The guard of a zen master in one of the most esteemed monasteries passed away. Once this happened, the zen master started looking for a replacement throughout the country, and several men applied. Once they had all gathered in the monastery, the zen master explained the following:”I am looking for a new guard. I will give all of you one test, a problem, and whoever solves it first will become the new guard”.

Having said that, the zen master dragged in a little table from an adjacent room. Onto the table, he placed a beautiful vase. “This is the problem, now solve it” he said. The applicants said, not knowing what to do. They looked at the vase, its intricate details, color scheme. They discussed where it was from, and how old it was.

Suddenly, one of the students exclaimed: “I have it”. He got up, walked towards the vase, and with one swift motion, knocked it off the table. When it hit the ground, it shattered into a million little pieces. “Excellent”, the zen master exclaimed, “with this I have found the new guard. Thank you all, and congratulations to you”. With this, the new guard was chosen.

So, now over to you: Why do you think he became the new guard?


10 thoughts on “Problems

  1. Shumina says:

    There are many reasons why I could think of this as the correct solution. The table having to support implied beauty/perfection, an empty vessel is worthless, a guard’s duty is not to appreciate beauty but uncover hidden threats, ETC.

    To me, personally, I would have to think as the zen master, choosing one who takes action over those that do not would be a wise course of action.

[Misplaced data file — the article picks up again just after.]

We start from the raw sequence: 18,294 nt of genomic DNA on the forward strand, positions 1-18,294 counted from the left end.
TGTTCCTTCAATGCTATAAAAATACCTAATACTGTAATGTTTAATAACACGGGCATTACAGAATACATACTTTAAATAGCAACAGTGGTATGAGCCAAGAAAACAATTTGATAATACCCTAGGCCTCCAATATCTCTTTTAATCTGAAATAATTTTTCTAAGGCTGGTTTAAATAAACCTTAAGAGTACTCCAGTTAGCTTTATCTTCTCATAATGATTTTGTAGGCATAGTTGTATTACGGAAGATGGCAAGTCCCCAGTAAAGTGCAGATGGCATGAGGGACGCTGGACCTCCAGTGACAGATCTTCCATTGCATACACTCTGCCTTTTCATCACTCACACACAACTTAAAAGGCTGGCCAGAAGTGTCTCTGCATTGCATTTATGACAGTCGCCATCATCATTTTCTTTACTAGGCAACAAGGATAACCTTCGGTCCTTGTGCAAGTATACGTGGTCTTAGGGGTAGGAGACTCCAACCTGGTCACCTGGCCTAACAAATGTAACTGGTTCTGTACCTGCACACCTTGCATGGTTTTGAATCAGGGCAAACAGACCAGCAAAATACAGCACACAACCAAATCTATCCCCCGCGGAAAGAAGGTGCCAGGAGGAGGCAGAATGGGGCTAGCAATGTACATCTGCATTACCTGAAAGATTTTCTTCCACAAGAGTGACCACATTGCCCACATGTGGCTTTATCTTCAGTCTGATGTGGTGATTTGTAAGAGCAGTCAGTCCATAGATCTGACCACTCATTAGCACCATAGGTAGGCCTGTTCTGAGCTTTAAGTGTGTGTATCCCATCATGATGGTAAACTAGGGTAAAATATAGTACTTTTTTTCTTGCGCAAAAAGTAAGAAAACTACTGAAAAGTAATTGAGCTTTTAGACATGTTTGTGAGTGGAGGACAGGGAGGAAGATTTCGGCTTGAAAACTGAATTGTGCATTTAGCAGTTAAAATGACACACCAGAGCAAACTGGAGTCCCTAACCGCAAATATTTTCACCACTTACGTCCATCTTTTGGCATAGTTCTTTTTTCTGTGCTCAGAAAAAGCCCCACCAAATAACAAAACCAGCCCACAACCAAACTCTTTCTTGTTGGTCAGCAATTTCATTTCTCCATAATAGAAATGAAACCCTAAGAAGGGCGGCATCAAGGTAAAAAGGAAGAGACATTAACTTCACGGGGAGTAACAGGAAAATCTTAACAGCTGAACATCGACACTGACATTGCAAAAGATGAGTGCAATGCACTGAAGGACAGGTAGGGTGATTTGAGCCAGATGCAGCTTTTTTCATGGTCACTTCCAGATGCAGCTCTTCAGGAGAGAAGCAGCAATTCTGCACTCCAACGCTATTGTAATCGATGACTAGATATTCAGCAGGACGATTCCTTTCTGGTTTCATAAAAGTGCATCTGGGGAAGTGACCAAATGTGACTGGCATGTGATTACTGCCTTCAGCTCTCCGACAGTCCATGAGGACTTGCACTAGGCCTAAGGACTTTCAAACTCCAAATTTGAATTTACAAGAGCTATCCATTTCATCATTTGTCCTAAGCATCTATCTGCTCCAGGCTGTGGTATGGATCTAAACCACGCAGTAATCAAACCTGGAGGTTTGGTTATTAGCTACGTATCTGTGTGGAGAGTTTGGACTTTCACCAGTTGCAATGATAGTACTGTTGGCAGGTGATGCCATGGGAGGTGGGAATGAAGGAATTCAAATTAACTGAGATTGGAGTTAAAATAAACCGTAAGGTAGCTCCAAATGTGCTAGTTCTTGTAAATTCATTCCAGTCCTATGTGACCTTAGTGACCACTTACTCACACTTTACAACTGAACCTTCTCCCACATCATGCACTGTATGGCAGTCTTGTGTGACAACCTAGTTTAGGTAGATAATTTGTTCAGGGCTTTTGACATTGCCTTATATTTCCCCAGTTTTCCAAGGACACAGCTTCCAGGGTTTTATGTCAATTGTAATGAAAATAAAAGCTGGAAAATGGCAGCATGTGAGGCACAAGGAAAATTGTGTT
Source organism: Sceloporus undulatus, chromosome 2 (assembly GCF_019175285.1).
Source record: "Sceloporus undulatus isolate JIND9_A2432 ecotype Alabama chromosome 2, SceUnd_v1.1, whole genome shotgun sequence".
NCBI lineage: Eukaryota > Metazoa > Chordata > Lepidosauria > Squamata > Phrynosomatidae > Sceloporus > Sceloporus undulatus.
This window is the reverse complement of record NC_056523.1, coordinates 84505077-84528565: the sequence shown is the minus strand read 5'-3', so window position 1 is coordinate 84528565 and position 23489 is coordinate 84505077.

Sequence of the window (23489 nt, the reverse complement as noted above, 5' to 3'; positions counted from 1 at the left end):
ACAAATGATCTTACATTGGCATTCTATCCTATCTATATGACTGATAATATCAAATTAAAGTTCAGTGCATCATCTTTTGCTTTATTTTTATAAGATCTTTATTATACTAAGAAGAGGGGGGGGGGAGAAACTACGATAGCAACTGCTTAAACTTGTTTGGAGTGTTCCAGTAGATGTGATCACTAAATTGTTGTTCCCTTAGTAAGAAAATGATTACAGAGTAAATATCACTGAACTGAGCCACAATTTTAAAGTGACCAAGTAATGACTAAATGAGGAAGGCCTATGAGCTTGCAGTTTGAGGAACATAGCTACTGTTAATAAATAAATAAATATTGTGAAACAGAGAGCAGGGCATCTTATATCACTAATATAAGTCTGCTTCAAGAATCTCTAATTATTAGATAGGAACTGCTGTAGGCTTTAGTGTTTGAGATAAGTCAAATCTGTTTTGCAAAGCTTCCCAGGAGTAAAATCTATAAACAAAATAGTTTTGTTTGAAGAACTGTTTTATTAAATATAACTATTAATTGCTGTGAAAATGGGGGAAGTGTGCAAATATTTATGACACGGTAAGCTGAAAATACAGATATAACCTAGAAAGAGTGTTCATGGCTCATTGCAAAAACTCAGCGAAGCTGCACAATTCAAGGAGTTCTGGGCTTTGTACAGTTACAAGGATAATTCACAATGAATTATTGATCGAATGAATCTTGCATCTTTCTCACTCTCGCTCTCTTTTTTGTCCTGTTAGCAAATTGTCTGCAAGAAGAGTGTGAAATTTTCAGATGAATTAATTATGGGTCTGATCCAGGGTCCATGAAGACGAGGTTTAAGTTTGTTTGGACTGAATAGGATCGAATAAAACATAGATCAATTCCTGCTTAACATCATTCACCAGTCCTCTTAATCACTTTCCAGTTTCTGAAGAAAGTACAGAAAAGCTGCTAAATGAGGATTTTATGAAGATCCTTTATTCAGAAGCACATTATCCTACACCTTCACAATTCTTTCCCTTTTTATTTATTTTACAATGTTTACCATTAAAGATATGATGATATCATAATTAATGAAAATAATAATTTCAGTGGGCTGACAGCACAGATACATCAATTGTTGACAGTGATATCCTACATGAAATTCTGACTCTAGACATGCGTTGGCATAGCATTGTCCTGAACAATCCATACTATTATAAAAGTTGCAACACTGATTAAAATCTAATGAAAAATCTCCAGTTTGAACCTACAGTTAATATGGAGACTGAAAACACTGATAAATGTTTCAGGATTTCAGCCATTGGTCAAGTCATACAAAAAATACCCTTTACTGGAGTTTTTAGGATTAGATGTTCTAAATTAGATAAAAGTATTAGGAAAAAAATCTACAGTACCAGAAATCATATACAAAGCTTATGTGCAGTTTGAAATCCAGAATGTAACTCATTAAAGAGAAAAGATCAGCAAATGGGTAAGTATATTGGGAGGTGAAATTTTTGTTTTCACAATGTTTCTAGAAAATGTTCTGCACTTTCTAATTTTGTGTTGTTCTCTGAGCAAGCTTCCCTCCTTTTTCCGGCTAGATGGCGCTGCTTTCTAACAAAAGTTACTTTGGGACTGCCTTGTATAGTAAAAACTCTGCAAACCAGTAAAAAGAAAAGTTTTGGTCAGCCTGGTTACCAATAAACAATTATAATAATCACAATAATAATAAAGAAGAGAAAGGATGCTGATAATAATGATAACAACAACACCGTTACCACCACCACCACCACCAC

2. ymarsakar says:

    Unless the Zen Master really didn’t want somebody to watch over him like he was a vase, perhaps he wanted a Nemesis or a challenger, rather than a guard.

  3. ctc says:

    How do you deal with a problem? Get rid of it. If the vase is the problem and it no longer exists then the problem has been solved.

  4. I could agree with any number of the answers given so far… When do we find out the real answer?

  5. Grant hardeway says:

    Each candidate did their best to impress the Zen Master with their ability to enjoy the vase for “what is WAS”. They were asked to solve the present problem. Only one candidate chose to do the “unthinkable” and act as an individual without thinking of what should be done but rather doing it.
    Could it be that the zen master was looking for guard who could act and think of his own accord without searching for his approval?

  6. Phantomias says:

    As Zen koan’s go, theoretically there is only one answer. however, in the spirit of discovery, I think all of the above answers do have something going for them, each one brining a new insight into the riddle.

    Theoretically, it wants to show that you have to tackle a problem instead of just looking at it and marveling in awe. For me though, all the answers are correct, and I have taken something from each one of them. Thank you very much for that…

  7. ctc says:

    I would add that all the answers presume a certain perspective of the zen master. Barring the revelation of the master’s thinking are we not all mere speculators?

  8. ZenWarrior says:

    The best of guards refuse the status quo.

  9. […] and Harry on the different ways that you can look at your team, and a real brain teaser over at Achievement in Mind.  (You can also add your tuppence worth as to the answer, that is if you can crack the problem […]

Leave a Reply

Fill in your details below or click an icon to log in: Logo

You are commenting using your account. Log Out /  Change )

Google+ photo

You are commenting using your Google+ account. Log Out /  Change )

Twitter picture

You are commenting using your Twitter account. Log Out /  Change )

Facebook photo

You are commenting using your Facebook account. Log Out /  Change )


Connecting to %s